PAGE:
A Beginners Look at Alfresco Visibility Rules
Alfresco Process Services (APS) with it’s App Designer offers a form tool that really gives meaning to the term “low code.” For power users or Citizen Developers, you can build a fully functioning and powerful form without having to write a single line of code. Part of that power comes from the Visibility Rules feature embedded within the form tool.
Often there will be business requirements that involve displaying or hiding certain form fields based on the conditions of one or more other fields on the form. For example, based on if a user selects YES to a question, the form should display fields A, B, C, and D. If they select NO to the same question, display fields E, F, and G. This is a very common requirement with forms and some BPM tools do not provide this option as a configurable function and requires some sort of coding to achieve what is needed.
Within the form tool in APS, a user can create these visibility rules quite easily once they understand how the tool works. Within the forms tool, each control placed on the form canvas has a property/tab called Visibility. In the screen shot below, we have a form with a Radio button control with rules applied to it for controlling when the field is displayed:
The radio button control will display only if the value in the Employee Type field is equal to “fulltime” or “parttime” otherwise it is invisible.
There are three components to configuring the condition:
These three factors are defined under the Configuration Tool within the Visibility properties tab. When you add a row to the Rule List, you configure that rule using the configuration tool:
1. Depends On
The “Depends On” section is the starting point for the rule. It refers to the form field or variable. For dynamic forms, you would base your visibility rule on a form field that potentially gets changed when the field is active. In the screen shot below, when you select Form Field, you have a drop down displaying all of the fields on the form. You select one to be your “Depends On” field.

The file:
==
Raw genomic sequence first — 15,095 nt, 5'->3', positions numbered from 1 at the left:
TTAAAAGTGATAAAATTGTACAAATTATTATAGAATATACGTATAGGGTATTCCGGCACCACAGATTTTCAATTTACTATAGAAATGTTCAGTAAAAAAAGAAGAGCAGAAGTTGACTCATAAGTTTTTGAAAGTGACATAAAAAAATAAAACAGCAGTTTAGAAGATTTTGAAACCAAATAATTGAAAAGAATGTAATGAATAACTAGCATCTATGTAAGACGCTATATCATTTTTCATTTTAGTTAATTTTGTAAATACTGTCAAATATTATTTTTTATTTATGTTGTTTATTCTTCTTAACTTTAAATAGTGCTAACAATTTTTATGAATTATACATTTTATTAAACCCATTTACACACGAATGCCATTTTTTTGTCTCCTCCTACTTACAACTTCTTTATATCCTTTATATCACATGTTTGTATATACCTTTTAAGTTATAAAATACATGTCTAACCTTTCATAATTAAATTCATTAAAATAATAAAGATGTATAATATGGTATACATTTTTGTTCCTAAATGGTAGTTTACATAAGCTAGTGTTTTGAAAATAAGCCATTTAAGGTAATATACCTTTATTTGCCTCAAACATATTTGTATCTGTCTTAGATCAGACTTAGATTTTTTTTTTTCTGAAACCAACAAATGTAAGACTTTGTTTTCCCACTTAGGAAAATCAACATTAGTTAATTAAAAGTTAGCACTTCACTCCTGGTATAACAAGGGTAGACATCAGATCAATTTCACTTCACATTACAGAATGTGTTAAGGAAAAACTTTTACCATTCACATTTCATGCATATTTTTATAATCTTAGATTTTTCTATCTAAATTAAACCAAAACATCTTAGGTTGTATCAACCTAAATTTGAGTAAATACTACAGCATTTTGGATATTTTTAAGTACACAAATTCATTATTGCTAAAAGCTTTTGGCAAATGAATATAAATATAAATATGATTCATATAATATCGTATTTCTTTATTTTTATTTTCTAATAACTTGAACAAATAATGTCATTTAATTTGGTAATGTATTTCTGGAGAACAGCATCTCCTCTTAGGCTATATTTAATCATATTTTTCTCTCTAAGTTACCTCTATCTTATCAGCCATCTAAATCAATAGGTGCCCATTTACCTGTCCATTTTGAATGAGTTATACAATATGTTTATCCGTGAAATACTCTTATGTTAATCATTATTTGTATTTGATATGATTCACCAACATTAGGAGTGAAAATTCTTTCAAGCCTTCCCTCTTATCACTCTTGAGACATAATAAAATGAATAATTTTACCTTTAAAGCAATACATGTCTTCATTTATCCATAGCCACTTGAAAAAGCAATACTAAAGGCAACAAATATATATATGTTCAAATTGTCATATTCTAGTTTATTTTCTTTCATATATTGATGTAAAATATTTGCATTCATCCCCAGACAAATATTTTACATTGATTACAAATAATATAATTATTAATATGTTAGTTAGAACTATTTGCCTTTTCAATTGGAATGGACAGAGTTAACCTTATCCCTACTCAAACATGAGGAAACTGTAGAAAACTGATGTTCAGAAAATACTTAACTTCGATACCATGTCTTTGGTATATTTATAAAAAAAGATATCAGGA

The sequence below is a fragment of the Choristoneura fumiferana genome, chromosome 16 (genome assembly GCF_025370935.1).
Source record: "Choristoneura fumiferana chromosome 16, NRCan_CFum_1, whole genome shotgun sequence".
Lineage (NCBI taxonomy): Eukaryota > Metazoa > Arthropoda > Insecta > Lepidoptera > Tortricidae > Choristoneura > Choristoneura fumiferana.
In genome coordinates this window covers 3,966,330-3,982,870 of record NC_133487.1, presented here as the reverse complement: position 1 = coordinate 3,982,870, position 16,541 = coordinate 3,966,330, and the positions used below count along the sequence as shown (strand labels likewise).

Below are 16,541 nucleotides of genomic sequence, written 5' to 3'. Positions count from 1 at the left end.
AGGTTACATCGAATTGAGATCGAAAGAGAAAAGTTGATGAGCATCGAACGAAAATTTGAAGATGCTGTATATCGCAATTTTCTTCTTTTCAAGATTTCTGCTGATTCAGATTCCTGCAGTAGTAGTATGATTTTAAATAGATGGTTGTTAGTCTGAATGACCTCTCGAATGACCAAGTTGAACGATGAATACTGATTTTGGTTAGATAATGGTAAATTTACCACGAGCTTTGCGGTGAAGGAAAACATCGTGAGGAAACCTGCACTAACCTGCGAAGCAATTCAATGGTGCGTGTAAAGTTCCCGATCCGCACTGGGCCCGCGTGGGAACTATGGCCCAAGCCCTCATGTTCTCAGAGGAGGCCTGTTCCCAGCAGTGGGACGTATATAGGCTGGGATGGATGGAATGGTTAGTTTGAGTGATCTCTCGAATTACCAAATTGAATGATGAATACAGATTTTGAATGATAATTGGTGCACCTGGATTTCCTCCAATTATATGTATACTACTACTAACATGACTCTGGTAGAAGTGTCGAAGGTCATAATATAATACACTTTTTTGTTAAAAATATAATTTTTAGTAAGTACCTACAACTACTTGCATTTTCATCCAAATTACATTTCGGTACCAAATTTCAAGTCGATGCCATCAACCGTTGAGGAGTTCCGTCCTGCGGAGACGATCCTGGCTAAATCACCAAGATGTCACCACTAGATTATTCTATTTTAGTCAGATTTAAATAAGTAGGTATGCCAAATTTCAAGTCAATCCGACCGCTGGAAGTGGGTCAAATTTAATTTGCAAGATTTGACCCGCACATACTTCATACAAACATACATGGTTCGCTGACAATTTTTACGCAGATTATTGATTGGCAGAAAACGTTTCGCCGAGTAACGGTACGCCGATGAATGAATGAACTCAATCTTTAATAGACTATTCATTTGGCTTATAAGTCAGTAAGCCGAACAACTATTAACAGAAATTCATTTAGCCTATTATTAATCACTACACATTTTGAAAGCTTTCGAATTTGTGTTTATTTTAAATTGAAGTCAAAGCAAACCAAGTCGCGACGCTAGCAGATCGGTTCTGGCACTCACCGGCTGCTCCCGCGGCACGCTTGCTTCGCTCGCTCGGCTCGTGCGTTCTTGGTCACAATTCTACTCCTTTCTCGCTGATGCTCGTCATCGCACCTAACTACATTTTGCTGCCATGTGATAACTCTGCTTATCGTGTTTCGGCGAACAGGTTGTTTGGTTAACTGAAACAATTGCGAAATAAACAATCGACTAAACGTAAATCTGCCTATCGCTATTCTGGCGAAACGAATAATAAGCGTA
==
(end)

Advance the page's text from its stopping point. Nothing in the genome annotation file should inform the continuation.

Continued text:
You can also select Variable which provides the process level variables defined to “Depends On” Use this option mainly to initialize a form with key fields based on variables set within a workflow. This is a more advanced use of the visibility rules and would require some code or the use of a Decision Table outcome.
2. If it’s
The “If it’s” dropdown is a list of operators used in the condition for the form field or variable selected above. The values in the dropdown will change based on the type of field (i.e. for text fields, you will only see “equal” or “not equal.” If it’s a date field, you’ll have a variety of options like before or after the date value in the field or if it’s empty, not empty, etc. Number fields have less than, greater than, less than OR equal to, greater than OR equal to, etc.
At this point, our rule would be “Depends on Form Field X, if it’s Y, then …”
The Value is mainly a hard coded value typed into the configuration tool. For example, if the Depends On field was a dropdown, you would enter the ID or the label for the dropdown in this field. Unfortunately, the configuration is not smart enough to provide the values from the dropdown in this interface, so you will have to have those values written down before hand. If you use ID for the dropdown, that may be easier as long as your IDs are simple enough (i.e. if you had a Department dropdown, an option could be “Human Resources” as the label and “hr” as the ID…much easier to remember).
You can also use a Form Field value or a Variable to compare. I have not come across a situation where I would use a Form Field value to replicate here but I could see where that may happen. The variable would need to be a process variable that is set within the process maps which would require coding or the result of a decision table outcome.
4. Next condition operator
This final dropdown is not a required configuration and is only used when you need to string more than one rule together. Simply stated you could say that if a condition equals X OR a condition equals Y then set a value. This operator is also used for complex rules that require multiple conditions to get to a result (i.e the AND operator).
That’s the basics of setting up simple visibility rules in an APS Form. Even though these examples are the basics of the rules, they still provide quite a bit of dynamic value to the forms in your APS application. In future blogs, we’ll take a look at more advanced visibility rule configurations. For a more detailed look at what I have covered here, please check out our video from our Citizen Developer Series – APS Forms: The Basics or, for sign up for ClearCadence’s Citizen Developer Training Class: From Idea to Implementation by contacting us through the web site.
Kevin Beddingfield is Managing Director at ClearCadence (www.clearcadence.com) and heads up ClearBPM, a packaged service for companies to help gauge their BPM/BPA readiness in addition to doing full analysis, requirements documentation and functional design for a BPMS project from a software agnostic point of view.